KZN’s flood radar ‘nowcasters’

22 January 2003

A KwaZulu-Natal civil engineering researcher has started groundbreaking work to help predict floods up to six hours in advance so that authorities can be proactive rather than reactive when disaster strikes.

The Water Research Commisson is funding efforts by academic Geoff Pegram of the University of Natal to develop technology to forecast floods. This includes the ability to ‘nowcast’ where floods can be forecast up to six hours ahead, using radar technology and computer-based mathematical techniques.

“Floods are a daunting phenomenon that can cause widespread loss of life and damage,” says Pegram, adding that floods in the province are expected to become increasingly destructive.

Pegram says that using radar technology to forecast floods is more effective than using ordinary rain gauges, which do not provide real-time rainfall information and are poor at estimating rainfall in spatial detail over a large area.

The technology is already being used. A model has been installed in the Umgeni Water offices in Pietermaritzburg and at the Flood Management Centre at eThekwini (Durban) Metro Water.

“The weather radar gives an almost instantaneous picture of where rain is falling in great detail over a large area,” says Pegram.

Coastal cities like Durban will benefit particularly from weather radars, as forecasters will be able to detect what rainfall is coming in from the sea in areas where there are no rain gauges.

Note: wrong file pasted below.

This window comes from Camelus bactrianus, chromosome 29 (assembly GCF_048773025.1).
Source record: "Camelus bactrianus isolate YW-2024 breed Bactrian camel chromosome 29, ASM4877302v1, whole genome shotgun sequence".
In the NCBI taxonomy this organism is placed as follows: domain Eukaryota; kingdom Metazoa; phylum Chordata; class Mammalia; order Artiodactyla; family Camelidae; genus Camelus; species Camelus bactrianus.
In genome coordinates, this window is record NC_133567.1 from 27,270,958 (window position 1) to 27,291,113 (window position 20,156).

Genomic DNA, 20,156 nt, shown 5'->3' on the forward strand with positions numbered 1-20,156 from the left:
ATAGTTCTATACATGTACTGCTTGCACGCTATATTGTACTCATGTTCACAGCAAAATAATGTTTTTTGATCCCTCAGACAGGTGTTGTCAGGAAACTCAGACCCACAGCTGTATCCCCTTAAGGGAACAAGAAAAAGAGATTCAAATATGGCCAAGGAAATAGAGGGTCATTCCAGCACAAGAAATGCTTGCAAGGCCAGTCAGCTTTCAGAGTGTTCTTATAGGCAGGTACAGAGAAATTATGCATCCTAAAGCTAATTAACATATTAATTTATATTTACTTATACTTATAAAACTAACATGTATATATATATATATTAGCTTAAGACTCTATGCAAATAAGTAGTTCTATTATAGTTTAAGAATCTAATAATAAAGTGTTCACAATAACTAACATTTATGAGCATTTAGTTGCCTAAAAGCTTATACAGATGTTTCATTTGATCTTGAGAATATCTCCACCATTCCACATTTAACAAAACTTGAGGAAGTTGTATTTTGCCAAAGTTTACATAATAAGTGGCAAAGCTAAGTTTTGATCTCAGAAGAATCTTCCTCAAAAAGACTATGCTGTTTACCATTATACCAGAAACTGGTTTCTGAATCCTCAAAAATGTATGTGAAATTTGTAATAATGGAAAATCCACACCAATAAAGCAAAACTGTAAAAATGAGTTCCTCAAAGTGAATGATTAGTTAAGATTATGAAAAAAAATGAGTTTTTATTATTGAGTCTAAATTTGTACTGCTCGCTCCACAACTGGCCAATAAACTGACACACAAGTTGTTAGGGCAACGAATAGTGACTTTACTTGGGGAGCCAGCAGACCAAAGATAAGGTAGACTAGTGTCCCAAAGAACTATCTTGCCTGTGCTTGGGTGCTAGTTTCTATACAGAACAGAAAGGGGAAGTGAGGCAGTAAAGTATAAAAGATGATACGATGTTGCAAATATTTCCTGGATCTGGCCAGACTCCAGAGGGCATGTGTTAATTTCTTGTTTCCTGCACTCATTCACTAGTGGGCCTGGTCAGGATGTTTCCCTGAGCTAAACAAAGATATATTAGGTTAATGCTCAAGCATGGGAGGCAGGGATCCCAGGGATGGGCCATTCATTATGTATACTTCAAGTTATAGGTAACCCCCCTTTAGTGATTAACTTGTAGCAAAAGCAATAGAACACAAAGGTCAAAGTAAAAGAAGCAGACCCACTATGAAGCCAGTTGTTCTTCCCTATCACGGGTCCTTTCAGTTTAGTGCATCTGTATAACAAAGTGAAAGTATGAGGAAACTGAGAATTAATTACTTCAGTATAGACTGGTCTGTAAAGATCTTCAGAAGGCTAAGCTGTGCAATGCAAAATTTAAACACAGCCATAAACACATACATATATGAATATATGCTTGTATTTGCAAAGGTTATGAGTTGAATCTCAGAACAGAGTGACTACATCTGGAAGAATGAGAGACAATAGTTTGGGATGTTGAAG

“An extra half-hour bought is a possible saving of life,” says Pegram.

In addition, flood-prone informal settlements can benefit as the weather radar will be used as an early warning system to reduce flood damage and give water resource managers extra time to implement preventative measures.

“It is hoped that this pilot study in KwaZulu-Natal will be so successful that other municipalities and water management authorities throughout South Africa will adopt the technology,” said university spokesperson Amelia Naidoo.

Naidoo said the Water Research Commission had granted Pegram’s research team a new contract to run for three years, entitled ‘National Flood Nowcasting System Towards an Integrated Mitigation Strategy’.

Role players in the study include Umgeni Water; Durban Metro’s Disaster Management team; Durban Metro’s Drainage and Coastal Division; the South African Weather Service’s electronic research, development and maintenance arm Metsys (Meteorological Systems and Technology); the Metsys team in Bethlehem in the Free State; and the Department of Water Affairs and Forestry.

Source: BuaNews

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